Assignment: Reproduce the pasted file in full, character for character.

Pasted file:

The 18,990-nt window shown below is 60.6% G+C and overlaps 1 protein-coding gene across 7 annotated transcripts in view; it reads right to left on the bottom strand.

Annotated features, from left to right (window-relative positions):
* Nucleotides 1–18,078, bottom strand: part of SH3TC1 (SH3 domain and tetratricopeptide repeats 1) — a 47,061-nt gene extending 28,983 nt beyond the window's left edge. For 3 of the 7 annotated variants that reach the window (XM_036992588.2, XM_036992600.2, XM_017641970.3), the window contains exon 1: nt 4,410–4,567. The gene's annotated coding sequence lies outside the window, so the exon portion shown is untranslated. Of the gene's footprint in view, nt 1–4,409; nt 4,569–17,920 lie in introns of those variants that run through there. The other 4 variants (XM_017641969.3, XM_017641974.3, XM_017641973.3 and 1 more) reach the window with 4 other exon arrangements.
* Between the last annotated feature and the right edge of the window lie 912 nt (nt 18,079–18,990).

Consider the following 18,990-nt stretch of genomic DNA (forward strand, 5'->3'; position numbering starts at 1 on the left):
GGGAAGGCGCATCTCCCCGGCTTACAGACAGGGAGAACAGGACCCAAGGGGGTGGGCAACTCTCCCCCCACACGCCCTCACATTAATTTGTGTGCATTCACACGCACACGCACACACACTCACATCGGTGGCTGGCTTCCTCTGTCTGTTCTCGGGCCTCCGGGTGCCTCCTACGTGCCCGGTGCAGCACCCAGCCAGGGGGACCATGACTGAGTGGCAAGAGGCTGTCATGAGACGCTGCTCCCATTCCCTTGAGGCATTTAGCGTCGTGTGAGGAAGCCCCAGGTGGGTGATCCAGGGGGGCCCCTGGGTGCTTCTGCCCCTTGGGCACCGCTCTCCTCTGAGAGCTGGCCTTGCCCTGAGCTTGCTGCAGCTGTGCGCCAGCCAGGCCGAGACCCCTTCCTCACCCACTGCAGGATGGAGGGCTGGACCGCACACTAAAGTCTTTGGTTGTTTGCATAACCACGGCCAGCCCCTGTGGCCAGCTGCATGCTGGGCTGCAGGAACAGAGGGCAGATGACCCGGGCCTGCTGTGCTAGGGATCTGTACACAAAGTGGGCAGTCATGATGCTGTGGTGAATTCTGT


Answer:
The 18,990-nt window shown below is 60.6% G+C and overlaps 1 protein-coding gene across 7 annotated transcripts in view; it reads right to left on the bottom strand.

Annotated features, from left to right (window-relative positions):
* Nucleotides 1–18,078, bottom strand: part of SH3TC1 (SH3 domain and tetratricopeptide repeats 1) — a 47,061-nt gene extending 28,983 nt beyond the window's left edge. For 3 of the 7 annotated variants that reach the window (XM_036992588.2, XM_036992600.2, XM_017641970.3), the window contains exon 1: nt 4,410–4,567. The gene's annotated coding sequence lies outside the window, so the exon portion shown is untranslated. Of the gene's footprint in view, nt 1–4,409; nt 4,569–17,920 lie in introns of those variants that run through there. The other 4 variants (XM_017641969.3, XM_017641974.3, XM_017641973.3 and 1 more) reach the window with 4 other exon arrangements.
* Between the last annotated feature and the right edge of the window lie 912 nt (nt 18,079–18,990).

Consider the following 18,990-nt stretch of genomic DNA (forward strand, 5'->3'; position numbering starts at 1 on the left):
GGGAAGGCGCATCTCCCCGGCTTACAGACAGGGAGAACAGGACCCAAGGGGGTGGGCAACTCTCCCCCCACACGCCCTCACATTAATTTGTGTGCATTCACACGCACACGCACACACACTCACATCGGTGGCTGGCTTCCTCTGTCTGTTCTCGGGCCTCCGGGTGCCTCCTACGTGCCCGGTGCAGCACCCAGCCAGGGGGACCATGACTGAGTGGCAAGAGGCTGTCATGAGACGCTGCTCCCATTCCCTTGAGGCATTTAGCGTCGTGTGAGGAAGCCCCAGGTGGGTGATCCAGGGGGGCCCCTGGGTGCTTCTGCCCCTTGGGCACCGCTCTCCTCTGAGAGCTGGCCTTGCCCTGAGCTTGCTGCAGCTGTGCGCCAGCCAGGCCGAGACCCCTTCCTCACCCACTGCAGGATGGAGGGCTGGACCGCACACTAAAGTCTTTGGTTGTTTGCATAACCACGGCCAGCCCCTGTGGCCAGCTGCATGCTGGGCTGCAGGAACAGAGGGCAGATGACCCGGGCCTGCTGTGCTAGGGATCTGTACACAAAGTGGGCAGTCATGATGCTGTGGTGAATTCTGT